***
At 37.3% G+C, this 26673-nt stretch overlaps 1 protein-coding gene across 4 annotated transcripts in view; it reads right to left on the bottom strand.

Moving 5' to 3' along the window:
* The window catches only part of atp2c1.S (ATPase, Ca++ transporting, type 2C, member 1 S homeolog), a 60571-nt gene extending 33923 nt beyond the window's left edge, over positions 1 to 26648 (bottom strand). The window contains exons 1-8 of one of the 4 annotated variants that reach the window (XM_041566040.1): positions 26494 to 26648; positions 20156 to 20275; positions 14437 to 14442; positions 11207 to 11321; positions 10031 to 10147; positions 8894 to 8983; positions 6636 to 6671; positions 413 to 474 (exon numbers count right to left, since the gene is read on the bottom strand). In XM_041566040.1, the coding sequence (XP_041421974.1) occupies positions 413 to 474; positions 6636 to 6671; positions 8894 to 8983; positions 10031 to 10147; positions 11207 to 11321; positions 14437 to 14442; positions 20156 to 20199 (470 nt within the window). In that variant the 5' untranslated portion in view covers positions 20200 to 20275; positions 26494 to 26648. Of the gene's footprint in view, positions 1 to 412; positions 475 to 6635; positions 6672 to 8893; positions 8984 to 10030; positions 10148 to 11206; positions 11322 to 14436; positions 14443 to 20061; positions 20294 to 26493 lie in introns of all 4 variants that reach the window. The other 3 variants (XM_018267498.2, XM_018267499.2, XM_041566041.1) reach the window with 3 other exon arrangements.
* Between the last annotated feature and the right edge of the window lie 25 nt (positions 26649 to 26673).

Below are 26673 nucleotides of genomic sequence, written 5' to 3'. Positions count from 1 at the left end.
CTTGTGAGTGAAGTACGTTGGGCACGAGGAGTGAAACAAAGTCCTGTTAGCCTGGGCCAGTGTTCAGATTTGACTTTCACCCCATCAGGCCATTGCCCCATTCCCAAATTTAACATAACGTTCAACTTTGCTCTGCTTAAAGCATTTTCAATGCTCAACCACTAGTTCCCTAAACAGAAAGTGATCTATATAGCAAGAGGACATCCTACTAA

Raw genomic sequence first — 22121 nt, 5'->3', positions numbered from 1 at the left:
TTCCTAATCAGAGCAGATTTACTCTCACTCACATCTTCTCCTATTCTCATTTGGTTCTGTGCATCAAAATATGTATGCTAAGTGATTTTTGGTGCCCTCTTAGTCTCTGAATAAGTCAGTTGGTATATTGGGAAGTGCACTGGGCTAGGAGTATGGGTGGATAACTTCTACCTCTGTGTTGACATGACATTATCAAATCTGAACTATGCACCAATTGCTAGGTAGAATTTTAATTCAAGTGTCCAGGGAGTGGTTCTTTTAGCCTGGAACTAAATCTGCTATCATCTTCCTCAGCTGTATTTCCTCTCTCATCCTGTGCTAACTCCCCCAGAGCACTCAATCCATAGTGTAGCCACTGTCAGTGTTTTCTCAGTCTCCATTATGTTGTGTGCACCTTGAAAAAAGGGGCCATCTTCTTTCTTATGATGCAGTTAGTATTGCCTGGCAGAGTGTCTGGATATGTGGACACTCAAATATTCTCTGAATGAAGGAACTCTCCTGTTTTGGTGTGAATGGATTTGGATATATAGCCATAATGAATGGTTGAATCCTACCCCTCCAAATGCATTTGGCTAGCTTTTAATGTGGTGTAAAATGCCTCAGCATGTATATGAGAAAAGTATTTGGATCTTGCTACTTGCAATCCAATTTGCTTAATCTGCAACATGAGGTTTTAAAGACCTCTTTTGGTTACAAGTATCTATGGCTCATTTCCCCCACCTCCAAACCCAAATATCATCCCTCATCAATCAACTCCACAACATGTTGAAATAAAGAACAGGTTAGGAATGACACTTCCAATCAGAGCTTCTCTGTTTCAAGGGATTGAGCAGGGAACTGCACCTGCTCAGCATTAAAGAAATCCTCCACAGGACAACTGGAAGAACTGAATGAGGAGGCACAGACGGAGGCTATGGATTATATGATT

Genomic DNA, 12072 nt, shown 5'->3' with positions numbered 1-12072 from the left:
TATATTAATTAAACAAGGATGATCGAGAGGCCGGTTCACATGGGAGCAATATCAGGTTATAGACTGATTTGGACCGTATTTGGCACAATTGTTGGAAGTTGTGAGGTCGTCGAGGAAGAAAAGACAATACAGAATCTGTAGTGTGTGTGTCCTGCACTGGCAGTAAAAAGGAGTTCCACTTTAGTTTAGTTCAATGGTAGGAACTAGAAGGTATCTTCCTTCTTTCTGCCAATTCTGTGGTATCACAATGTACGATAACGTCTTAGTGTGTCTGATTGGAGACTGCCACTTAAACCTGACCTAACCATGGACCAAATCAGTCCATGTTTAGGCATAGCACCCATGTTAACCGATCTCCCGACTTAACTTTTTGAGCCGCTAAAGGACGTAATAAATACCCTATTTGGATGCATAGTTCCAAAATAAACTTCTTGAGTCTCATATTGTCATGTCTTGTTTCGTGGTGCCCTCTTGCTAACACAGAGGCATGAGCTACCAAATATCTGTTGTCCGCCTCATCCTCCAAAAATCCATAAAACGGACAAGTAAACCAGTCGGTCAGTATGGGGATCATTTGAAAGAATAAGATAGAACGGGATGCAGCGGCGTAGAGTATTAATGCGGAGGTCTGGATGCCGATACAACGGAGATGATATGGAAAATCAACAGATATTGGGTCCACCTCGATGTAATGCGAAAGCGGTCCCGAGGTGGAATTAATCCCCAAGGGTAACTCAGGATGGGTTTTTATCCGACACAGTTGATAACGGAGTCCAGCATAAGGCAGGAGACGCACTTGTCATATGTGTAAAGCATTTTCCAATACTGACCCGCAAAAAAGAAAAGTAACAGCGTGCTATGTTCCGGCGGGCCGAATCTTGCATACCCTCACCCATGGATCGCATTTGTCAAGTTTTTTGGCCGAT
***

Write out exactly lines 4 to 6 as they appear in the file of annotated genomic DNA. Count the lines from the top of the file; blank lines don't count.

* Between the last annotated feature and the right edge of the window lie 25 nt (positions 26649 to 26673).

Below are 26673 nucleotides of genomic sequence, written 5' to 3'. Positions count from 1 at the left end.
CTTGTGAGTGAAGTACGTTGGGCACGAGGAGTGAAACAAAGTCCTGTTAGCCTGGGCCAGTGTTCAGATTTGACTTTCACCCCATCAGGCCATTGCCCCATTCCCAAATTTAACATAACGTTCAACTTTGCTCTGCTTAAAGCATTTTCAATGCTCAACCACTAGTTCCCTAAACAGAAAGTGATCTATATAGCAAGAGGACATCCTACTAA